Nice project. Keep up the good work. Looking forward to seeing the finished product.

#36 71 days ago

Moving on to the backbox. Since I'm reusing a Centaur playfield cable for a regular Centaur cabinet, the cable harness has a few minor differences. To get that sorted out I need to get the boards for the backbox in place. The first thing to do is get the ground plane fitted. I had the idea to reuse the grungy old Vector ground foil that I had. It's pretty nasty and that stuff is basically tin foil on cardboard. I decide to make a new one out of roof flashing.
IMG_4436 (resized).jpgIMG_4436 (resized).jpg

This stuff can be cut with a utility knife since it's so thin. But use gloves and deburr the edges with a deburring tool because it will turn into a razor blade.
IMG_4437 (resized).jpgIMG_4437 (resized).jpg

Once it's cut to size, I made a 45-degree block of wood to do the bends. Again, this stuff is thin, so no fancy jigs are required. Just line of the block and hand bend it.
IMG_4439 (resized).jpgIMG_4439 (resized).jpg

Do a quick test fit. I will secure it with some flat head screws instead of staples.
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#37 71 days ago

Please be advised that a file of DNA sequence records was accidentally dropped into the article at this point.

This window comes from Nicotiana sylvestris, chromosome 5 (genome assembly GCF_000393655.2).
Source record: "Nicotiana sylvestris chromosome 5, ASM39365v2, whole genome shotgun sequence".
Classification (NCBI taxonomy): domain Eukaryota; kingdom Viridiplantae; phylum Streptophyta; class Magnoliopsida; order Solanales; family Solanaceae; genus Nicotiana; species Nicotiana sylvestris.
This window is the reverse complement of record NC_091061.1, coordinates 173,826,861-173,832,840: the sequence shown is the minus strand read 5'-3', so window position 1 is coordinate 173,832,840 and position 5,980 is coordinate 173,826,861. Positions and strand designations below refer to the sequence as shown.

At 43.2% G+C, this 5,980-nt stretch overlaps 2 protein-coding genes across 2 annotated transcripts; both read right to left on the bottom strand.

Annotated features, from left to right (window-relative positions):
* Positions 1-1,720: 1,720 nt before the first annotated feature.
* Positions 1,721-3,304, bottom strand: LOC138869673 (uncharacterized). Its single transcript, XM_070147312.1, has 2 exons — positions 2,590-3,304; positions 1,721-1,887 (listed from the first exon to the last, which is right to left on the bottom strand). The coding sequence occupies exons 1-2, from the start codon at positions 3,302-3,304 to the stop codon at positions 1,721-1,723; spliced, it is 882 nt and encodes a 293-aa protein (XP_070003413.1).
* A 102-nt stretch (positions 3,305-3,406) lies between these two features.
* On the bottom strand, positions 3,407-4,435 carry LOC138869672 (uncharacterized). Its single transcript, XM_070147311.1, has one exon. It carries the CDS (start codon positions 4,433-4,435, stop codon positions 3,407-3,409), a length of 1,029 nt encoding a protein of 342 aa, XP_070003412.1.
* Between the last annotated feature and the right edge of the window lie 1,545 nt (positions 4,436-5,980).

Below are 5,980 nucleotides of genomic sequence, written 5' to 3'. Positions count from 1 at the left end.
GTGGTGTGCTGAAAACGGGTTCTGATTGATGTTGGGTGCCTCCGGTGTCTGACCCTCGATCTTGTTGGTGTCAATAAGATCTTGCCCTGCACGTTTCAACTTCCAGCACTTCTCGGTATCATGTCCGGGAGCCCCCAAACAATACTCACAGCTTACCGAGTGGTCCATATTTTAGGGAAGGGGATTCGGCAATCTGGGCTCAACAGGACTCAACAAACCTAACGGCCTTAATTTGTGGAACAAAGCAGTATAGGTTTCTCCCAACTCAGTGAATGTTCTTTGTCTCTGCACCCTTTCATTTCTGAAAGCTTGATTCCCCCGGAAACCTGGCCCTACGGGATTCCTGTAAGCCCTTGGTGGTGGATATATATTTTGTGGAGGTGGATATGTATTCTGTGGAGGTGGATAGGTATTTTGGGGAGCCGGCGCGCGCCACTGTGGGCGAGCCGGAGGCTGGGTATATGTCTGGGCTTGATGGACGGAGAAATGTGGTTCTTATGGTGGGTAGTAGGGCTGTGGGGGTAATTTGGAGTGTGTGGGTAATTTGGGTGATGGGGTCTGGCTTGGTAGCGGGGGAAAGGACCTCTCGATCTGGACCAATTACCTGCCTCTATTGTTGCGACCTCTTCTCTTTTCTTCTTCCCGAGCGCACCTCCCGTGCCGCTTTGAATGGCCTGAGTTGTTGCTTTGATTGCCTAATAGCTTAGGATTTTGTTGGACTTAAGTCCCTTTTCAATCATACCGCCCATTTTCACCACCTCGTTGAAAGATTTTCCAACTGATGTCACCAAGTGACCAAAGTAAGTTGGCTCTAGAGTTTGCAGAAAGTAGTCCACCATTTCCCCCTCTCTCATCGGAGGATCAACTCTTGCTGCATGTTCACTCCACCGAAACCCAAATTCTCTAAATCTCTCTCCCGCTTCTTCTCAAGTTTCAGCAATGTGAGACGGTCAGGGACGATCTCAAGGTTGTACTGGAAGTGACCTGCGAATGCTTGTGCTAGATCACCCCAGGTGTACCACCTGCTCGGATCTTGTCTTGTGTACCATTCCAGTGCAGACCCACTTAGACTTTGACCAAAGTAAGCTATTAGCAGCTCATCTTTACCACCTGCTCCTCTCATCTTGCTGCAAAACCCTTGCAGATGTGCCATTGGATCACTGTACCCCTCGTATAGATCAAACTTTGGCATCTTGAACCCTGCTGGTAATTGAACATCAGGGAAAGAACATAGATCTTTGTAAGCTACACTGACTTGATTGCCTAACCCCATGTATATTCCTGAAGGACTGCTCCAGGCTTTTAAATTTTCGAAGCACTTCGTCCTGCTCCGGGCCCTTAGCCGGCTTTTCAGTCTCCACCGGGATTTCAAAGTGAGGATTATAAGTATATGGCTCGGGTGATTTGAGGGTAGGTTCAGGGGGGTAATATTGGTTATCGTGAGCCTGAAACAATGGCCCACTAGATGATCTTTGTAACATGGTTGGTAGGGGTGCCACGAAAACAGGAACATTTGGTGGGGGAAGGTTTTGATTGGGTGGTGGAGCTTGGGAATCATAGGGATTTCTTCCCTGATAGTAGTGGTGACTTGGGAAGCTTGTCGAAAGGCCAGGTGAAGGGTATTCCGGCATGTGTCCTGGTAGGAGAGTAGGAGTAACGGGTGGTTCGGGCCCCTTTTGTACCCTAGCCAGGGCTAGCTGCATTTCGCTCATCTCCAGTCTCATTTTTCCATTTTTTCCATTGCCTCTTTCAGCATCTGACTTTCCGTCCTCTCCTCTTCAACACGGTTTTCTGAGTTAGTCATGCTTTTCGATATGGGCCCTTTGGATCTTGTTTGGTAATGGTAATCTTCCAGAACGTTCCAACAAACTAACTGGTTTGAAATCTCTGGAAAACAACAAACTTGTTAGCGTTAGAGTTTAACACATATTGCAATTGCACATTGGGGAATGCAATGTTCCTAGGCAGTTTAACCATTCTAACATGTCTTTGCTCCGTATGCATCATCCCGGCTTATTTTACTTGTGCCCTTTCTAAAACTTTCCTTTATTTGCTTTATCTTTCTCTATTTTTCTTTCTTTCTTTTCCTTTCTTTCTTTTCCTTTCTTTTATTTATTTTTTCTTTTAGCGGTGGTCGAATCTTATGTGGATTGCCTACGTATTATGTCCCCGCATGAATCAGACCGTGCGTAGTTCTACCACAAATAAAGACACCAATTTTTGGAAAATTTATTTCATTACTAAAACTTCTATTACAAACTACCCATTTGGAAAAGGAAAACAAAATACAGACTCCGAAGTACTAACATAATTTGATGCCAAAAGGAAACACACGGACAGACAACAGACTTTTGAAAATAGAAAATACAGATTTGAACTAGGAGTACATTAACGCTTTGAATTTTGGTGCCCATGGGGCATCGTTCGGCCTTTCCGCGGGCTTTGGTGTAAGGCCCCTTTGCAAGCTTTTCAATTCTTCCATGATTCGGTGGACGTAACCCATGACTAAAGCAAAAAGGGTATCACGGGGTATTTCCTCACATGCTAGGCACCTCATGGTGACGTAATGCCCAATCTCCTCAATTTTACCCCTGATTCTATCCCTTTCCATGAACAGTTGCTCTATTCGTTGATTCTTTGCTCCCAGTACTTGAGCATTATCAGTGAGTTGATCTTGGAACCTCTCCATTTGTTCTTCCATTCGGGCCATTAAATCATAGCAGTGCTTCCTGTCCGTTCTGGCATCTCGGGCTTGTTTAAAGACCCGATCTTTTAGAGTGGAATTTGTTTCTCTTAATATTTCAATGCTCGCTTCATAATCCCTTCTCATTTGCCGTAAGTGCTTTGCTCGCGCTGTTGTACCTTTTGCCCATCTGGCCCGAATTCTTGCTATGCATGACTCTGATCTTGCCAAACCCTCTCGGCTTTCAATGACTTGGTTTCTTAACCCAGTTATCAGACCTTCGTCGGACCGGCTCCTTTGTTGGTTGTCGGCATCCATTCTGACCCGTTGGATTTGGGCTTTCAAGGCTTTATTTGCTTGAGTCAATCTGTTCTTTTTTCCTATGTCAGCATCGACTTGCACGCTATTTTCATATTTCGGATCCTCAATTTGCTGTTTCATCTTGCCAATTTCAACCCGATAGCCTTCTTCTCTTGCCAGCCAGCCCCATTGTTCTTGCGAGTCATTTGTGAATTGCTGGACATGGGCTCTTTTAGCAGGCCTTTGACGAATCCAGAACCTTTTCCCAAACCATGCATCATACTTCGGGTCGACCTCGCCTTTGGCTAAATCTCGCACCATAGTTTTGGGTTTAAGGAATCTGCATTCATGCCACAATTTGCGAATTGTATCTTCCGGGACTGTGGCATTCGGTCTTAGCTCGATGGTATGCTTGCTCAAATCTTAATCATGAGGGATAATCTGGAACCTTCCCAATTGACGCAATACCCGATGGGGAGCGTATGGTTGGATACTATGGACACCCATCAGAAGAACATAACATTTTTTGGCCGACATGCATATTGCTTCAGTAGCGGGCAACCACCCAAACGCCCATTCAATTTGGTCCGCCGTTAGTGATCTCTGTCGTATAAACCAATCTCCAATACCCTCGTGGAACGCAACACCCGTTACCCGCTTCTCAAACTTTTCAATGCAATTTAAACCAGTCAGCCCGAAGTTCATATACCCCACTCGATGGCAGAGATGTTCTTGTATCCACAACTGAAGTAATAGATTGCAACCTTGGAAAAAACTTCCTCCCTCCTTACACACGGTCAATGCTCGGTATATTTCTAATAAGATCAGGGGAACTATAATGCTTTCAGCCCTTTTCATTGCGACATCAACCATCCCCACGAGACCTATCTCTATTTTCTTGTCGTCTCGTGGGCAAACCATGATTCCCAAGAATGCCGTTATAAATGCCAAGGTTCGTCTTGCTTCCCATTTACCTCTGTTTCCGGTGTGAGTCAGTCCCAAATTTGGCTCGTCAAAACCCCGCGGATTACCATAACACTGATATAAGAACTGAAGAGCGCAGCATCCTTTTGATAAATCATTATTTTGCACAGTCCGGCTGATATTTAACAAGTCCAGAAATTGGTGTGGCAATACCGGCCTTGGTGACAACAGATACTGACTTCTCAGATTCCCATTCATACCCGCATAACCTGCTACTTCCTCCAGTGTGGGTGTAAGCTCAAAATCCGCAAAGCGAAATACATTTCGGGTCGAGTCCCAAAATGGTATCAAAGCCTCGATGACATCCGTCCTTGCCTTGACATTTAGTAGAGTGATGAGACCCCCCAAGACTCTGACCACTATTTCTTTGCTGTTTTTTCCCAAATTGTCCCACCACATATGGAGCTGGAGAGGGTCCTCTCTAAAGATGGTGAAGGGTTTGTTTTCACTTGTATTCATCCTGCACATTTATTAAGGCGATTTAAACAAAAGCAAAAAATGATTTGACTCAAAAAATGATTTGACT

A lot of people bash the Centaur 2 cabinet. When re painted I think it fits this title very well .

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#38 71 days ago

And changing the paint scheme can certainly improve the look of the game. Was not fond the EBDLE gold cabinet base color

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#39 70 days ago

On your silver paint - are you using automotive paints?

I had to build a new head for a Centaur and sanded/repainted the lower cabinet. It was my first time using silver paint, but I didn’t have any issues. One thing it have started to do is first use a light misting of white base before applying any color I’m worried about covering well. This makes a night and day difference. It’s really hard to get, say, a truly rich yellow when you’re painting over black. But a little bit of white first makes it possible to cover decently and without a ton of buildup.